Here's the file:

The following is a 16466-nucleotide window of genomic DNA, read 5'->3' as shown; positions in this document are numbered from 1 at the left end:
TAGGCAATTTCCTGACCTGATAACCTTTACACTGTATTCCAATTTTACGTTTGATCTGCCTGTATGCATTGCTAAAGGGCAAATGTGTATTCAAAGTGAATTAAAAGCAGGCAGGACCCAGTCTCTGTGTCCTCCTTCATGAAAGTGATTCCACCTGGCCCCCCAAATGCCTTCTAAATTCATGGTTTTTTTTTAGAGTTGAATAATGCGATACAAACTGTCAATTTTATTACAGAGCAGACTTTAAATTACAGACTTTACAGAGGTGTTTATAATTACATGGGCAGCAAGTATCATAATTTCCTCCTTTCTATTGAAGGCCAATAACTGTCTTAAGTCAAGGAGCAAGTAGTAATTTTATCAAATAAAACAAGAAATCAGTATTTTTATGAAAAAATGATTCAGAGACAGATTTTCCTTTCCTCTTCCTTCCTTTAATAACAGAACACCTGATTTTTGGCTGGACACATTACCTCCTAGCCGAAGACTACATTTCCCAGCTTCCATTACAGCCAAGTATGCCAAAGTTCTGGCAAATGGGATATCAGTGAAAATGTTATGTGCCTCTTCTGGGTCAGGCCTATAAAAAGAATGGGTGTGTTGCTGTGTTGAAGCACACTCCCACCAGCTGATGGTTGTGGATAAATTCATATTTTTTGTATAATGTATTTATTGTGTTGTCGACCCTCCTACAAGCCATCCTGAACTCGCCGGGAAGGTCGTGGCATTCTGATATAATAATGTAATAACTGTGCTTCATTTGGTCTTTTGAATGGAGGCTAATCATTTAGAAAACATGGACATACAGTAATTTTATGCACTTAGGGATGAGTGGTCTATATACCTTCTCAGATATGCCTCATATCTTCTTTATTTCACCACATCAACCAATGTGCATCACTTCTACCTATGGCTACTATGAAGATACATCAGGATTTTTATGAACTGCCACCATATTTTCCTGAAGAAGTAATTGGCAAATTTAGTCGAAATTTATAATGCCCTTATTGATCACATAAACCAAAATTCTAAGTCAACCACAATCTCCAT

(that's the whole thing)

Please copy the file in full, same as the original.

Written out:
The following is a 16466-nucleotide window of genomic DNA, read 5'->3' as shown; positions in this document are numbered from 1 at the left end:
TAGGCAATTTCCTGACCTGATAACCTTTACACTGTATTCCAATTTTACGTTTGATCTGCCTGTATGCATTGCTAAAGGGCAAATGTGTATTCAAAGTGAATTAAAAGCAGGCAGGACCCAGTCTCTGTGTCCTCCTTCATGAAAGTGATTCCACCTGGCCCCCCAAATGCCTTCTAAATTCATGGTTTTTTTTTAGAGTTGAATAATGCGATACAAACTGTCAATTTTATTACAGAGCAGACTTTAAATTACAGACTTTACAGAGGTGTTTATAATTACATGGGCAGCAAGTATCATAATTTCCTCCTTTCTATTGAAGGCCAATAACTGTCTTAAGTCAAGGAGCAAGTAGTAATTTTATCAAATAAAACAAGAAATCAGTATTTTTATGAAAAAATGATTCAGAGACAGATTTTCCTTTCCTCTTCCTTCCTTTAATAACAGAACACCTGATTTTTGGCTGGACACATTACCTCCTAGCCGAAGACTACATTTCCCAGCTTCCATTACAGCCAAGTATGCCAAAGTTCTGGCAAATGGGATATCAGTGAAAATGTTATGTGCCTCTTCTGGGTCAGGCCTATAAAAAGAATGGGTGTGTTGCTGTGTTGAAGCACACTCCCACCAGCTGATGGTTGTGGATAAATTCATATTTTTTGTATAATGTATTTATTGTGTTGTCGACCCTCCTACAAGCCATCCTGAACTCGCCGGGAAGGTCGTGGCATTCTGATATAATAATGTAATAACTGTGCTTCATTTGGTCTTTTGAATGGAGGCTAATCATTTAGAAAACATGGACATACAGTAATTTTATGCACTTAGGGATGAGTGGTCTATATACCTTCTCAGATATGCCTCATATCTTCTTTATTTCACCACATCAACCAATGTGCATCACTTCTACCTATGGCTACTATGAAGATACATCAGGATTTTTATGAACTGCCACCATATTTTCCTGAAGAAGTAATTGGCAAATTTAGTCGAAATTTATAATGCCCTTATTGATCACATAAACCAAAATTCTAAGTCAACCACAATCTCCAT